The problem gets worse, not better, when we realize that along with the many good books available, there are many older works that simply cannot be neglected.  I don’t have a magical formula for solving either yours or my own reading problems.  The best I can do is to simply plug along, reading a half dozen or so books at a time.  In some cases, I am getting 20 pages read a day, but in other cases, I am getting less than half that amount.  Some get started and set aside, and they may not be picked up for a very long time.  Some get lost in the stacks.  Some seem better suited for a different time.

These are the problems that are associated with modern American abundance.  In some places, books are few and far between.  In some places, serious students have to master a second or third language to access the books readily available to us. We here in the English speaking world are inundated with reading material, and that should make us thankful.  Our thanksgiving should also include giving thanks for the availability of three Reformed classics from three different publishers in recent months.

Christianity & Liberalism: Legacy Edition

It just makes sense that the new Legacy Edition of J. Gresham Machen’s Christianity and Liberalism has been published by Westminster Seminary Press. It was Machen who led the movement that founded Westminster Seminary.  And it was this book, originally published in 1923, that clearly marked the dividing line between the historic and orthodox Christian faith from its deviations of that time.

I first became aware of this book when a college student I knew was reading it for a class by Professor Henry Wood at Texarkana College.  The class was on the second half of American history, so I was puzzled why a “religious book” was being read for the class.  The girl explained that it fit in with what was going on in American history during the time period.  I was pretty sure that I knew a lot about American history, but was clueless about this.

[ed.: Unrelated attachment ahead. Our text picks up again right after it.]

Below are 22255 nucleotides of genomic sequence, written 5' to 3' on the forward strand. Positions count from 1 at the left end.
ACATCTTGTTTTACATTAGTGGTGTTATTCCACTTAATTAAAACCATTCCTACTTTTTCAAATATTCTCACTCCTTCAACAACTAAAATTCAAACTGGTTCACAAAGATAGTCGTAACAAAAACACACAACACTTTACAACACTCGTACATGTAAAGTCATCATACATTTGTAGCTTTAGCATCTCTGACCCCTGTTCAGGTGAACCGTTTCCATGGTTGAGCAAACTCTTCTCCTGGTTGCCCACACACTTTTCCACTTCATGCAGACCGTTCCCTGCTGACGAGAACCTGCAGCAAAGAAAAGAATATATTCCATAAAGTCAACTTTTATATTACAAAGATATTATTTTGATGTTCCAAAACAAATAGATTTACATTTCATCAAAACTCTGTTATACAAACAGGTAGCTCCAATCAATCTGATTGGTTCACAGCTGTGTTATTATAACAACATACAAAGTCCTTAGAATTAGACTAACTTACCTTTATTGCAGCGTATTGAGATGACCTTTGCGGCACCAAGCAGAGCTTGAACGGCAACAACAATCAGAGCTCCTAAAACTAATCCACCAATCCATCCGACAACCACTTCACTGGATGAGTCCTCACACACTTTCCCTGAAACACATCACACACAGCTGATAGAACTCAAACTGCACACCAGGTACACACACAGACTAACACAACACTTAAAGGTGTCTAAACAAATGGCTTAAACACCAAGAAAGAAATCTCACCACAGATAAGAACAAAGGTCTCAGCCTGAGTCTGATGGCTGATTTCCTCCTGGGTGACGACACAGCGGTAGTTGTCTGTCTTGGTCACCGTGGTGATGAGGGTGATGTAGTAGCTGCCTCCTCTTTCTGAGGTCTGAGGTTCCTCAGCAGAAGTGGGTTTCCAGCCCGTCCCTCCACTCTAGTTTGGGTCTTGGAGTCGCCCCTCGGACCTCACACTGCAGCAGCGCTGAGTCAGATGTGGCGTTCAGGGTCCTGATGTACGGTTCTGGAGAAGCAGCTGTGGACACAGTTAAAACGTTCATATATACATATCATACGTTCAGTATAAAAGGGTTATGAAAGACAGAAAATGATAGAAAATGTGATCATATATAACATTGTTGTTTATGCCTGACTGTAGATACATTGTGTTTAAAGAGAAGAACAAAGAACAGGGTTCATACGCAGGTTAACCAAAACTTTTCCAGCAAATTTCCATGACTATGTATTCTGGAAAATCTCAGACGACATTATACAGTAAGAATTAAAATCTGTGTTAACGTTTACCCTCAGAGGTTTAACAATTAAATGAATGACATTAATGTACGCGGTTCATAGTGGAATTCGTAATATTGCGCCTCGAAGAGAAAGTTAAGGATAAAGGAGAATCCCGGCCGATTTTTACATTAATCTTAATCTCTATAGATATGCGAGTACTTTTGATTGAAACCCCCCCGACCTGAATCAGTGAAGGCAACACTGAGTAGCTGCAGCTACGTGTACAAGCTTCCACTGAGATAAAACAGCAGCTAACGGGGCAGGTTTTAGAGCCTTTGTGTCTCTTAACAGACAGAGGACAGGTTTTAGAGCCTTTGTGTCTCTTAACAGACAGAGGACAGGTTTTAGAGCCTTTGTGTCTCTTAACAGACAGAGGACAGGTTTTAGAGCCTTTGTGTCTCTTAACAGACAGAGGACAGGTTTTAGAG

The importance of Machen’s book became clear over the next year or so after I took Professor Wood’s classes.  I cannot remember when I first read Machen myself, but I am certain that I have read this book a couple of times over the years.  The first thing to be clear on is what the Liberalism is that Machen is contrasting with Christianity.  He was not talking about politics of his time or ours.  He was, at the same time, a man of conservative and slightly libertarian political convictions.  In this book, however, he was dealing with theological liberalism.  The liberals, or higher critics, were embracing modern thought, Darwinian naturalism, and then-current scientific beliefs with reckless abandon.  Their heirs are still among us.

This book laid down the distinction between what Christians have historically believed and what the Liberals were proposing.  Machen’s contention was that their beliefs were not simply another brand or way of thinking Christianly, but that they were positing an entirely different religion.